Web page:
And yet I'm not sure I can entirely recommend watching it for the first time as you approach your 32d birthday.
Scott Carey is a man with a perfect life, as was conceived in the 1950s, and as is still very much conceived today. He's out on a boat in the middle of the ocean with Louise, his adoring wife, whom he loves just as much in return, their six years of marriage nothing but a number. It's this kind of storytelling economy that you don't see much of anymore: in just a few strokes of dialogue, it's made obvious that, in their beautiful stability, in a just world they could stay in love forever. (You could draw some deep, smart-sounding subtextual conclusions from the fact they have no children, but one prefers to believe instead they've simply chosen not to have any, for that makes it a better story; and in the book, anyway, they had a daughter.)
The beautiful is often fragile; stability always an illusion. So it proves. An uncanny cloudbank sweeps the boat, covering Scott in a sparkling coat of radioactive dust. But nothing happens for months, until—as serious men in white coats determine so much later—Scott is again pelted with toxic material, this time a pesticide. The radiation reacts with the chemical, and what their combination does is so hard to believe—indeed, so incredible—that for weeks Scott and Louise deny that it is happening. But it is. Scott is shrinking.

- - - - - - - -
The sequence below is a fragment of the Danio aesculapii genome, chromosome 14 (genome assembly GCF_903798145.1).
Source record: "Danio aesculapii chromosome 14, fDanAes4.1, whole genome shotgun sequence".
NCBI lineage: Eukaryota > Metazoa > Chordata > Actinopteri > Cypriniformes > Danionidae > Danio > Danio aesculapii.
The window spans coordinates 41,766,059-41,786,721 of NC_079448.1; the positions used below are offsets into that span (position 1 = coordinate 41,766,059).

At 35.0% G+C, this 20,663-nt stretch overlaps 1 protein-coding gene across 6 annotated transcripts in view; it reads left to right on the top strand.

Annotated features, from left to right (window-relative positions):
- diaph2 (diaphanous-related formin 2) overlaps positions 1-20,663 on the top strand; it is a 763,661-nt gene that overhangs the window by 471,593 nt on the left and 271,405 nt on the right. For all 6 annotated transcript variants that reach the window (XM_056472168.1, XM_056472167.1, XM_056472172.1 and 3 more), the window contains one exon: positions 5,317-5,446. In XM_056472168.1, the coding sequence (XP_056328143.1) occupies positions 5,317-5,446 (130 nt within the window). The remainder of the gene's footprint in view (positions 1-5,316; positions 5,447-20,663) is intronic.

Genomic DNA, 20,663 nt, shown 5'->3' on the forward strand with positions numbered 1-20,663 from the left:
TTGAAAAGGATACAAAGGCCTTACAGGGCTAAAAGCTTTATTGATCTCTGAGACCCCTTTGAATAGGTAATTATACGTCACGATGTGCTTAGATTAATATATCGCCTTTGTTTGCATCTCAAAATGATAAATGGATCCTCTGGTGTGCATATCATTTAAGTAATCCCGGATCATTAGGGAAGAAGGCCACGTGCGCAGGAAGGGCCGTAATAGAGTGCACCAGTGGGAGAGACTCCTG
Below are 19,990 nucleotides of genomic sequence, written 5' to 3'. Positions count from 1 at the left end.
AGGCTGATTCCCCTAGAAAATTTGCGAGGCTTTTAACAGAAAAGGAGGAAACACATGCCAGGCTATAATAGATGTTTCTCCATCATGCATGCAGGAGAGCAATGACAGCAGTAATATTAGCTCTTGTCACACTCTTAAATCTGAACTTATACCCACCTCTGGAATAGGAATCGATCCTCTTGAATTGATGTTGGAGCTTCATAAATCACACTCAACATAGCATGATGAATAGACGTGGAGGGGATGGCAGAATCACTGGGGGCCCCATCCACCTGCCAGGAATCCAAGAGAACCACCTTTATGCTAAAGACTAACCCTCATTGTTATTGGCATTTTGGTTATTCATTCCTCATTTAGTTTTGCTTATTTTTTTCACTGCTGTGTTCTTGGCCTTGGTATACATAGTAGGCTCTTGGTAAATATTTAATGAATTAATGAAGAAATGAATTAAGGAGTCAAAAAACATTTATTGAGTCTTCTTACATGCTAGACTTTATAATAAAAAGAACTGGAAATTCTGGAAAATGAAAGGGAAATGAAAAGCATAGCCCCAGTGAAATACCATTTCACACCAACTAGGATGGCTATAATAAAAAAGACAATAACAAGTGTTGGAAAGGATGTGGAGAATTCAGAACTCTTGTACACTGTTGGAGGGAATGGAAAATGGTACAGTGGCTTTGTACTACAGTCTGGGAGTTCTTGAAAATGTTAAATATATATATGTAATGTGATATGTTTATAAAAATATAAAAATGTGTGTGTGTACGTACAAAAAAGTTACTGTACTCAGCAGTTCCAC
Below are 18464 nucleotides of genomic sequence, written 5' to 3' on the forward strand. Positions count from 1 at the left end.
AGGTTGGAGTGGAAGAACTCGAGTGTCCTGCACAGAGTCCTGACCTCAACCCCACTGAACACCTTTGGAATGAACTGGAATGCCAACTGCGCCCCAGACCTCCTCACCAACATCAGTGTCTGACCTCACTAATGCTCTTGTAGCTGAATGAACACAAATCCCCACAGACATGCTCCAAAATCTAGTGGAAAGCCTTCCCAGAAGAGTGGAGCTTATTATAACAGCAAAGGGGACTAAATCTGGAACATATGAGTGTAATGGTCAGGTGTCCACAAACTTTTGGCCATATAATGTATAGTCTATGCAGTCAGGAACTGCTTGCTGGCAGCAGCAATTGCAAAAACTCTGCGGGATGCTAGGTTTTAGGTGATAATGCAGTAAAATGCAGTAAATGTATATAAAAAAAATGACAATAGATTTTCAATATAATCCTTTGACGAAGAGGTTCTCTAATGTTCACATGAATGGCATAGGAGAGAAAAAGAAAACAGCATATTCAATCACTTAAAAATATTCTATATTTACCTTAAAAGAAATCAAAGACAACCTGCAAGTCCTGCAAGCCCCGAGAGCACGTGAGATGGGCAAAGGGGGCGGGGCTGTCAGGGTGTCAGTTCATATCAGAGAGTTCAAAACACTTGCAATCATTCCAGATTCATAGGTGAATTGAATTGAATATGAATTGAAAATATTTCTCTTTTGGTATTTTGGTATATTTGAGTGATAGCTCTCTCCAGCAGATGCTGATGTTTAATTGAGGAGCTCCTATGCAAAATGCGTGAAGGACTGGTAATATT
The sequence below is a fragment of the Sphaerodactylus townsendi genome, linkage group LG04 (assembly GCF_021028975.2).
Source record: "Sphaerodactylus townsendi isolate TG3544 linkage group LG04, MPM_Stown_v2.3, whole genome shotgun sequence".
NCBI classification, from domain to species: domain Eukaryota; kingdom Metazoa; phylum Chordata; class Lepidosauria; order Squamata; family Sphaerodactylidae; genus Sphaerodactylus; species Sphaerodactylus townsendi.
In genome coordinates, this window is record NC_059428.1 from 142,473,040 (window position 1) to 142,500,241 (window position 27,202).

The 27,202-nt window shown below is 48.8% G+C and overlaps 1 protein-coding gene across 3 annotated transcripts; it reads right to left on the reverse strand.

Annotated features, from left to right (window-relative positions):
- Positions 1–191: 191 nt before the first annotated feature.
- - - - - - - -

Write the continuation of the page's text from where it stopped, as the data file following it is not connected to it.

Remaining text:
Science springs into action, and they even arrest his disease, giving him a brief moment of newfound stability. He remains, however, uncured. The stress has already resulted in a radically changed man, now the size of a child; his disaffection brings him to the edge of infidelity. But perhaps it would have been for the best—for both husband and wife. Their increasingly dysfunctional marriage is, after all, now all but irrevocably broken by the failure of all the assumptions they'd once cherished.
Then the shrinking starts again, and whatever hopes Scott nurtured are crushed. Ultimately he finds himself living in a house within a house, made for dolls just his size. At his present stature, he is subject not only to the social isolation and psychological torment his new reality has already provided. Now the threat of physical destruction beckons—the cat, larger to him than any tiger in his previous existence, though banished to the outdoors, effects its return in a moment of human error. It almost kills him; what it does is worse.